Home Daily Blitz AFTER CHARLOTTESVILLE, SHOULD RACISM AND HATE BE ILLEGAL?
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AFTER CHARLOTTESVILLE, SHOULD RACISM AND HATE BE ILLEGAL?

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Colleen Cook, 26, holds a sign as hundreds of people are facing off in Charlottesville, Va., ahead of a white nationalist rally planned in the Virginia city's downtown, Saturday, Aug. 12, 2017. Cook, a teacher who attended UVA, said she sent her black son out of town for the weekend. "This isn't how he should have to grow up," she said. (AP Photo/Sarah Rankin)

The following is an excerpt from NEWSWEEK ARCHIVES | August 16, 2017 | Newsweek.com |

Newsweek published this story under the headline of “Time to Outlaw Racial Slurs?” on June 6, 1988. In light of escalating racial tensions in the United States, Newsweek is republishing the story.

It was only a make-believe trial in a moot court, but the case could hardly have been more disturbing. The fictitious defendant, Jesse Stump, has been the main speaker at an imaginary rally held by the American Aryan Revolutionary Front. In a public hall bedecked with swastikas, Stump gave a speech laced with racial epithets that called for the lynching of blacks and the burning of synagogues, "preferably with the [Jews] inside." According to a fictitious policeman present in the hall, the mood of the crowd was ugly, though no violence seemed imminent. Stump was arrested in the middle of his screed and charged under a law prohibiting "group defamation" -- malicious, degrading, hurtful speech aimed at a racial or ethnic group. A trial court found him guilty and sentenced him to 60 days in prison. The question posed in the moot court, the centerpiece of a legal symposium held recently at Long Island's Hofstra University, was whether such group-defamation statutes are constitutional. Is the outlawing of racist speech consistent with First Amendment guarantees of free expression?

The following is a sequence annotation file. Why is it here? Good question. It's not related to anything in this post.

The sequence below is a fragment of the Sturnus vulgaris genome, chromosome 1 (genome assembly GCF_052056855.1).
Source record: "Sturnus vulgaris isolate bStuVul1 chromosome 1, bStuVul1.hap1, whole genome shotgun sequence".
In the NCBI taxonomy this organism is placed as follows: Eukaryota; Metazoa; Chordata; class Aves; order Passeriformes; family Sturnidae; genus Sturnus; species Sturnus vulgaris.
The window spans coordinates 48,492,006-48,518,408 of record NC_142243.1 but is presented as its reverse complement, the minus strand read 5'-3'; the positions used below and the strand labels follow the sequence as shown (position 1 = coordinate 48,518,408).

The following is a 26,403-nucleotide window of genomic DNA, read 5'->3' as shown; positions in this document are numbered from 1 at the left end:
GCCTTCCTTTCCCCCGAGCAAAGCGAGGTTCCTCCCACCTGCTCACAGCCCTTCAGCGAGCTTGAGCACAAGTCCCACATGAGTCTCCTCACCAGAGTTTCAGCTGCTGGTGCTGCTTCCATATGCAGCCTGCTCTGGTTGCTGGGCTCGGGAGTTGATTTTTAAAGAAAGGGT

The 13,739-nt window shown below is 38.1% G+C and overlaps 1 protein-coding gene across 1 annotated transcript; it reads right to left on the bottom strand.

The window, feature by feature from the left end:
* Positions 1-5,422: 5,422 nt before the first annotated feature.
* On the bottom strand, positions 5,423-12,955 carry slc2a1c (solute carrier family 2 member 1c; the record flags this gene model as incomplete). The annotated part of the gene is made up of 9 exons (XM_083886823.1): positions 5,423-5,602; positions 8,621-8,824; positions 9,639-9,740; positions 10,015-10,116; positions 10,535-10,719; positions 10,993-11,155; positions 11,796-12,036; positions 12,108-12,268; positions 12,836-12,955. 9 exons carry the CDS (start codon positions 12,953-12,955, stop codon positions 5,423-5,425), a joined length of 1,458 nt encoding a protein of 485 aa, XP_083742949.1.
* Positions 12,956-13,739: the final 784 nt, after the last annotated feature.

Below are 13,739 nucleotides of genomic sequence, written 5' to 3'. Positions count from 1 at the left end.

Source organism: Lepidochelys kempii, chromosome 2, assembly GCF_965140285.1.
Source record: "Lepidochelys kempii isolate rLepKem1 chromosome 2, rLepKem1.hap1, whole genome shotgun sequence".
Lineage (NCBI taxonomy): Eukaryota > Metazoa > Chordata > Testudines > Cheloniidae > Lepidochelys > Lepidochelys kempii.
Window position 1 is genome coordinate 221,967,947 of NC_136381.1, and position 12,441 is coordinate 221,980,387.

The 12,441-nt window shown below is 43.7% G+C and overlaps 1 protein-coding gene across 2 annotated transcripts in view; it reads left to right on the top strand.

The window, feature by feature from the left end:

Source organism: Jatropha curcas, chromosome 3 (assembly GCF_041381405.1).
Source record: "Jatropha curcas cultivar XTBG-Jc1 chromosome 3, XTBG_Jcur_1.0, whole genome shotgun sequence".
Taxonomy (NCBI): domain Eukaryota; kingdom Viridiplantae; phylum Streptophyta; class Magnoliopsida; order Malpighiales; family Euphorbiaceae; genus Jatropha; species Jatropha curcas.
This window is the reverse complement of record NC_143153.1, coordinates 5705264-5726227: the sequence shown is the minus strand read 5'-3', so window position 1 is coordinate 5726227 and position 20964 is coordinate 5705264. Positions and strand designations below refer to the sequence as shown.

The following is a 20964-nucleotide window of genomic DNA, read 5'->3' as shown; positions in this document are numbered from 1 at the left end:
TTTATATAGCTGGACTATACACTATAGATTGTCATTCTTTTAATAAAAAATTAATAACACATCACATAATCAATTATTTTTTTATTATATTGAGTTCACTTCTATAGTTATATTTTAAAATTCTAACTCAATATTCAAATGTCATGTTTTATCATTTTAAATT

Most mainstream legal scholars are convinced the answer is no. But changing attitudes -- in society at large and among young legal academics -- have created a wave of interest in group-defamation bans. The scholarly ferment began in the late '70s, part of a larger national debate over whether a neo-Nazi group should be allowed to march in Skokie, Ill. The feminist movement played its part, raising concerns about the defamatory aspects of pornography. But by far the greatest impetus has come in recent years with the rise of racial violence, including incidents like the deadly 1986 assault in Howard Beach, N.Y., in which a gang of white youths attacked three black men. Proponents of group-defamation laws are convinced there is a link between racial slurs and violence. According to Hofstra law professor Monroe Freedman, continuing tensions can only fuel wider interest in banning hate speech. "It's still a minority view," he says, "but it is germinating."

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